With their improved squad, lack of distractions and phenomenon of a centre-forward, Scott Fleming says it is little wonder Napoli are being branded the 'anti-Juve'.
“We'll see who can fight Juventus.” So said Lazio Coach Vladimir Petkovic on Tuesday, describing his side's visit to Napoli as if it were an eliminator bout for a world title shot.
He also stressed that both sides would “continue to fight for the top positions whatever the result,” but if the following night's match had been a boxing contest, Napoli would have been the fighter climbing on to the top rope and soaking up the audience's adoration at the end, whilst Lazio lay bloodied, bruised and dazed on the canvas.
Would it have ended differently if Miroslav Klose hadn't fessed up to slapping the ball into the net in the fourth minute? Probably not. Not with Napoli in this kind of shape. Edinson Cavani rattled in a hat-trick of typically emphatic strikes to make it 3-0 with half an hour still to play at the Stadio San Paolo, and if their finishing had been a touch sharper, the Vesuviani would have won by five or six.
“This Napoli, without doubt, is the anti-Juve,” read the opening line of the Gazzetta dello Sport's match report, and even at this very early stage, it's hard to disagree. Survey the Serie A standings and you'll see the two clubs sat side by side at the summit with exactly identical records, already four points clear of Inter and Lazio, five ahead of Roma and seven in front of Milan.
One by one the obstructions which prevented the Partenopei being viable Scudetto contenders in the past have been removed. The Champions League, which took up all their energy and focus last season, is no longer an issue. Nor is squad depth, a point illustrated by them being able to summon not one but two speedy, skilful and hungry young forwards, in the form of Lorenzo Insigne and Eduardo Vargas, from the bench against Lazio. How Aquile centre-backs Michael Ciani and Andre Dias – already ran ragged by Cavani and Co – must have groaned internally.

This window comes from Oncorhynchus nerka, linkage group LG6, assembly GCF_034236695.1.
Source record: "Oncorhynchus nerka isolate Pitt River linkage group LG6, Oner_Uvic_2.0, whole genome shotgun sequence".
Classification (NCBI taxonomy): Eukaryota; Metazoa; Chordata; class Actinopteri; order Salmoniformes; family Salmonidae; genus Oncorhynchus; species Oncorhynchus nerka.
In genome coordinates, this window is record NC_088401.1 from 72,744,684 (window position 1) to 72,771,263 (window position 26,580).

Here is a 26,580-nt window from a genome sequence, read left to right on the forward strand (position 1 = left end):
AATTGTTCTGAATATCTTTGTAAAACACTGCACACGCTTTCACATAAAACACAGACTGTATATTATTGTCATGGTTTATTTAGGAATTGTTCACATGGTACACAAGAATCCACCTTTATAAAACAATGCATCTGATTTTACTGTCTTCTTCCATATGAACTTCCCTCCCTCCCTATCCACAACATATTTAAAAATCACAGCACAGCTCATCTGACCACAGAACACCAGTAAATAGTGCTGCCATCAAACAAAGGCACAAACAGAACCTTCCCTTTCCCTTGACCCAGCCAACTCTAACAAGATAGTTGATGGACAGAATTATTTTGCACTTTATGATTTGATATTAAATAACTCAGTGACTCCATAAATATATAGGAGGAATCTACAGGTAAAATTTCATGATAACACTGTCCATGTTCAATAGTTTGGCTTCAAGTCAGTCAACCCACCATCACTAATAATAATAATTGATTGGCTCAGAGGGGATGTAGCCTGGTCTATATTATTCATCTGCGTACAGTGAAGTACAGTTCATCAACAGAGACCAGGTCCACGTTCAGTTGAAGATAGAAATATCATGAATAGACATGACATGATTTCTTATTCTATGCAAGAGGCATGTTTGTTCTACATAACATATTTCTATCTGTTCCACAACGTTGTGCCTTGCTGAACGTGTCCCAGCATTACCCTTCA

Walter Mazzarri's squad is now so strong that he could afford to drop his entire first XI for the Europa League opener against AIK Solna last week, and still run out 4-0 winners. “If I'm not mistaken, we've always scored two or three goals regardless of the tactical structure of the opposing team,” mused the former Sampdoria boss when deconstructing Sunday's frustrating goalless draw with 10 man Catania. And he wasn't mistaken.
That aberration in Sicily and the Super Cup defeat to Juventus aside, Napoli have blown every opponent they've faced this season out of the water.
In terms of their tactics and formation, little has changed, but just because you know what they're going to do doesn't mean you can stop them doing it. There can little doubt either, that the Marek Hamsik-Goran Pandev-Cavani triad is the best front line in Italy at present.
Hamsik is looking sharper than his famous Mohican, Pandev's transition from bit part player to fully fledged member of the three tenors has been seamless, and Cavani? The standing ovation he was given by the San Paolo crowd as he stood with his head in his hands, ruing a missed penalty on Wednesday, told you everything you need to know about him.
El Matador now has 99 Serie A goals, 72 Napoli goals, and tops this season’s Capocannoniere charts with five to his name already. So perhaps the question shouldn't be are Napoli the anti-Juve? Perhaps it should be – is there such a thing as the anti-Cavani?
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